The current policy direction of the Trump administration will make it difficult for the United States to meet its commitment under the Paris climate agreement, according to InsideClimate News.
The accord came about out of the annual Conference of the Parties, which had gone on for 22 years before the agreement was solidified. It exists to put the planet in a trajectory that would avoid any further catastrophe as a result of climate change. When former President Barack Obama signed the accord back in September 2016, he pledged to reduce greenhouse gases by 26 to 28 percent below its 2005 levels by 2025. That’s equals 1.7 billion metric tons.
The former administration had succeeded in reducing emissions by a third due to a dwindling coal industry, energy efficiency and regulations. The rest would decrease with help from the Clean Power Plan and other Obama-era climate regulations, including methane regulation. Even with all these items, the U.S. would be short 17 percent of its emissions reduction target, InsideClimate News found.
President Donald Trump has been repealing many of the key climate legislations created under Obama. If he continues, the country’s emissions will stop reducing, as reported by environmental lawyer David Bookbinder in an analysis he published last month with the Climate Leadership Council. The U.S. would actually be 1 billion metric tons short of reaching the goal Obama originally set forth.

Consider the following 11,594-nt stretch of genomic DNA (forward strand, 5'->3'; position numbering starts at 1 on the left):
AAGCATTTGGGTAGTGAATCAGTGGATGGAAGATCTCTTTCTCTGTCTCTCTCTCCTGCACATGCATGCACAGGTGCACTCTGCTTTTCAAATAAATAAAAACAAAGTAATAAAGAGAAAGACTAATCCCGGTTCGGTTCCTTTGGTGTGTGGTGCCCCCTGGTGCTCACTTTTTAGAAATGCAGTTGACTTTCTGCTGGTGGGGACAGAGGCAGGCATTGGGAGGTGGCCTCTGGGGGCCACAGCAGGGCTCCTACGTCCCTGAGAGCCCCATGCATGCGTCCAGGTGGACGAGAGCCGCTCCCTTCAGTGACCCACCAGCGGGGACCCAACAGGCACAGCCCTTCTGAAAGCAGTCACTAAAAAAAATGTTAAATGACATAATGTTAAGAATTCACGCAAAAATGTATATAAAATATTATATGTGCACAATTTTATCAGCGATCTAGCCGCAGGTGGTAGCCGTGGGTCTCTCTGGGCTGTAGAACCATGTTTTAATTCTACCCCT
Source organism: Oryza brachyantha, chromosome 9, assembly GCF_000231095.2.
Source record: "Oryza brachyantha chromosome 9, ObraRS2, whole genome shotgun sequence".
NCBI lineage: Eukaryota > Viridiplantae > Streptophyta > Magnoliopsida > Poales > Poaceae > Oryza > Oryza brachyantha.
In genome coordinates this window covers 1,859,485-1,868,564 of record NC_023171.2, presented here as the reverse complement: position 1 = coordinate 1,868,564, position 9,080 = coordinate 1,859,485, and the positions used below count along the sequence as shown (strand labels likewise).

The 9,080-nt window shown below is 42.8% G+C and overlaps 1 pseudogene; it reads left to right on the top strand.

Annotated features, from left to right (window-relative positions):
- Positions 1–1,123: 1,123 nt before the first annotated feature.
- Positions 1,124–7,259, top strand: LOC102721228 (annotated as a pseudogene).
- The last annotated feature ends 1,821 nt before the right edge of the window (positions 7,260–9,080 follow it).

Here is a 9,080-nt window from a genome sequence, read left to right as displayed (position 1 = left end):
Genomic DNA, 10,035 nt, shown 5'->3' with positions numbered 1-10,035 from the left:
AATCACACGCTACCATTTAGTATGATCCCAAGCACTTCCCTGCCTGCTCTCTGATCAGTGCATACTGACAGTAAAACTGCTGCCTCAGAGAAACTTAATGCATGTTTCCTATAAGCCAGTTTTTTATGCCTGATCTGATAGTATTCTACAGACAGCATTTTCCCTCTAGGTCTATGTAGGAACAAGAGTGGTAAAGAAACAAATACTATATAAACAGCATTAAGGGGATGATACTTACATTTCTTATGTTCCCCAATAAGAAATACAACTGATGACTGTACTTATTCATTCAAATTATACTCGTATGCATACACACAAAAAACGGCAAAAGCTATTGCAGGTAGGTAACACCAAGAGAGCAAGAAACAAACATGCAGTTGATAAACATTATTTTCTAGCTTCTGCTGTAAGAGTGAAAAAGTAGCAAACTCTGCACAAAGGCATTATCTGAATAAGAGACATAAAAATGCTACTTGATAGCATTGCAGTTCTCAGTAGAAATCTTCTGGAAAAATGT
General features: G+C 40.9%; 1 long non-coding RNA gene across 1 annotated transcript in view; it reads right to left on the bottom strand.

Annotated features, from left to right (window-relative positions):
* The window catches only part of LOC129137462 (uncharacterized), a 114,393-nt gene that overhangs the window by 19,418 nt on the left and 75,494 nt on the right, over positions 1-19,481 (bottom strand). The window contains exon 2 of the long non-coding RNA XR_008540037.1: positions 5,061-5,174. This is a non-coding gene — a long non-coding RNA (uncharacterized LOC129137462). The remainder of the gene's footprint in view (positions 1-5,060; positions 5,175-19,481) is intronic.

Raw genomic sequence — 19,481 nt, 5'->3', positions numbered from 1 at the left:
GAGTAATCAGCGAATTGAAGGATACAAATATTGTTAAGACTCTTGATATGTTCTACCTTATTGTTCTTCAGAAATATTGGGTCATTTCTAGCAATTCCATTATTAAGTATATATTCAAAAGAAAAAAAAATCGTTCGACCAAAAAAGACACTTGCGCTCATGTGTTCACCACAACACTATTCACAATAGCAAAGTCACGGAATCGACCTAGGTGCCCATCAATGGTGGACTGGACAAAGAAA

"There were people at the [EPA] hard at work on 2.0 [of climate policy], and they were going to ratchet it up, and it was going to be justified by Paris. It all would have worked, except for that whole election thing," Bookbinder told InsideClimate News. "Now, it’s all over…We’re at square zero."
The United States is one of 136 parties that has ratified the agreement. While the president hasn’t taken direct steps to leave the agreement, his proposed budget did lay out a plan to discontinue “international climate change programs.” Reuters reported on March 15 that the president was reaching out to U.S. energy companies for input on the international agreement.
Leaving the accord would prove unprofitable though, according to a report produced by the International Renewable Energy Arena Monday (March 20). The report lists $19 trillion of profit if the global economy invests in renewable energy and energy efficiency.